Flowchart: action box or decision box?

11 Aug 2009 - 9:01am
5 years ago
8 replies
9360 reads
DeHui
2009

I'm doing an exercise to practice the design of task flow. I have one
step which has 5 options in it. And the user is supposed to choose one
and move forward. In this case, shall I use the diamond decision box
or the rectangular action box to illustrate this step? I googled a
little bit. And it seems that the outcome of a diamond box is usually
YES or NO instead of options. Where can I find more complicated
samples for learning purpose? Thanks.

Comments

11 Aug 2009 - 9:24am
ELISABETH HUBERT
2007

You can always try Jesse James Garrett's Visual Vocabulary:
http://www.jjg.net/ia/visvocab/. I think that you would use the user
decision diamond, but maybe you can find more info/validation here.
Good luck!

Lis

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11 Aug 2009 - 9:31am
Jaanus Kase
2008

my 2c what I would do in this situation:

The user sees one screen, hence there is one rectangular box for the
screen. After that, there is a diamond that branches according to the
decision that user made. Nobody says there can only be 2 outcomes. I
have done diamonds with 4 or 5 outcomes, and the Diagram Police has
not caught me yet, so it's fine.

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11 Aug 2009 - 9:32am
DeHui
2009

Thanks for the great explanation! This is quite helpful!

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11 Aug 2009 - 9:33am
pyces
2007

I would use the decision diamond as this is what is traditionally used
in flowcharts to represent a decision needing to be made, in this case,
probably what is the user doing to create which state in the system. If
there is a generic decision, such as "What happens?" then have five
different paths leading from the diamond, labeling each path with the
appropriate identifying scenario text, such as "error message is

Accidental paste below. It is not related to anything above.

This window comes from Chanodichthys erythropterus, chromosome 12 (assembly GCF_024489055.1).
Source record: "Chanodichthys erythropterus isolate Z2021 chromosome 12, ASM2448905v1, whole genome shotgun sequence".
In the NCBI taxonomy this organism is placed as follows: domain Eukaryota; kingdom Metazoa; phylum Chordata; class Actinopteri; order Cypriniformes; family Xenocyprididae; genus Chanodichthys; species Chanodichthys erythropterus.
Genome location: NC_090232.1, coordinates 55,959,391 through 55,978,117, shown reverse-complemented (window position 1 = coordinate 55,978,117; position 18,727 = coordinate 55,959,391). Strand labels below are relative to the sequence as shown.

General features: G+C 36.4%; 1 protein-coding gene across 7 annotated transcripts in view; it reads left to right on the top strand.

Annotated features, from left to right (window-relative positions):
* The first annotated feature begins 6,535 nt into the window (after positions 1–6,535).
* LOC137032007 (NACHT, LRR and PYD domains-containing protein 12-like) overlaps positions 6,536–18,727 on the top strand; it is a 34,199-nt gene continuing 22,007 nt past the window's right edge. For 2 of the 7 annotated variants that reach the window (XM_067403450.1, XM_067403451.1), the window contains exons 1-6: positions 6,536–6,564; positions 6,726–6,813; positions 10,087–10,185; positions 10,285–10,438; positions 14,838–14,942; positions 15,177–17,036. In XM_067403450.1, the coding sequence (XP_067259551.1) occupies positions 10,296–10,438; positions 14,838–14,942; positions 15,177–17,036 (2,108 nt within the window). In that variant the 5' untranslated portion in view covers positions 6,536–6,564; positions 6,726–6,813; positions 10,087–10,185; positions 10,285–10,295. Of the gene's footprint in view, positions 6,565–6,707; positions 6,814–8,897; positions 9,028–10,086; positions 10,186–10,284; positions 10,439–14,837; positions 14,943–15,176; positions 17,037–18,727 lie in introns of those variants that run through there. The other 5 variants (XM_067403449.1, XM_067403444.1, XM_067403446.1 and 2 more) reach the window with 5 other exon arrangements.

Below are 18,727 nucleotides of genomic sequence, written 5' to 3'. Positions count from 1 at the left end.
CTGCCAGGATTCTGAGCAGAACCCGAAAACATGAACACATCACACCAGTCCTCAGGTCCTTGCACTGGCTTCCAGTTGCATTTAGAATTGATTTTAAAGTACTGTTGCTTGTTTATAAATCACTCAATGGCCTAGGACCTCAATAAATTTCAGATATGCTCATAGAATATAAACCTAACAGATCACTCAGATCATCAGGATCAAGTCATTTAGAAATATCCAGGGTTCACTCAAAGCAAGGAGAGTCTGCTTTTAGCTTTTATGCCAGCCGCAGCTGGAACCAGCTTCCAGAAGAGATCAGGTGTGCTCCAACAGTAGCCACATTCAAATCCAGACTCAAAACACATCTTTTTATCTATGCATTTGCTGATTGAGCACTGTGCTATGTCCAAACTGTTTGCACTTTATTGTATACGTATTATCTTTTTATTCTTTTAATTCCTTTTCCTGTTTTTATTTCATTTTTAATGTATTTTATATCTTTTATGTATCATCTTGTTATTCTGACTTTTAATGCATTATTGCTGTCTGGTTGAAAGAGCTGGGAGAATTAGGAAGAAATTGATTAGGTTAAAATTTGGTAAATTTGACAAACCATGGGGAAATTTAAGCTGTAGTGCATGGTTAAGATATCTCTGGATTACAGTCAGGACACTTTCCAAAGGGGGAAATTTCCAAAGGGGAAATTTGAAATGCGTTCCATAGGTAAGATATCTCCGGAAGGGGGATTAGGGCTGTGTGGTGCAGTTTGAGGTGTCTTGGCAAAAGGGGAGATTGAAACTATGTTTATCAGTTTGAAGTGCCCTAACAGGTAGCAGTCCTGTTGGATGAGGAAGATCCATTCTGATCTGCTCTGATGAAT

generated", "success message is generated", goes to some other system,
whatever the case may be.

Hope that helps.

Courtney Jordan

-----Original Message-----
From: discuss-bounces at lists.interactiondesigners.com
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Ouyang
Sent: Tuesday, August 11, 2009 3:01 AM
To: discuss at ixda.org
Subject: [IxDA Discuss] Flowchart: action box or decision box?

I'm doing an exercise to practice the design of task flow. I have one
step which has 5 options in it. And the user is supposed to choose one
and move forward. In this case, shall I use the diamond decision box or
the rectangular action box to illustrate this step? I googled a little
bit. And it seems that the outcome of a diamond box is usually YES or NO
instead of options. Where can I find more complicated samples for
learning purpose? Thanks.
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11 Aug 2009 - 9:40am
Mike Myles
2009

What you're trying to chart is a switch statement.

It can be done with multiple decision nodes. Here is an example...

http://www.gailer-net.de/tutorials/java/Notes/chap43/ch43_8.html

And there is more info here on charting different decision
statements...

http://www2.tech.purdue.edu/eet/courses/referencematerial/atmel/Control_Statements/control_statements.htm

Depending on the audience for this chart, you could certainly
simplify to using an action box with 5 decision paths out. The
multiple decision node approach might be confusing to people not
familiar with diagramming logical flows. However, if you're creating
specifications for engineers, a detailed flowchart showing each
decision node would probably be the right way to go.

I find it's best to target the communication method to fit the needs
of the intended audience, rather than be to concerned with keeping
true to a particular format. It's a balancing act.

Personally, I don't like seeing a decision (diamond) node with
anything other than a yes/no output - that comes from my EE digital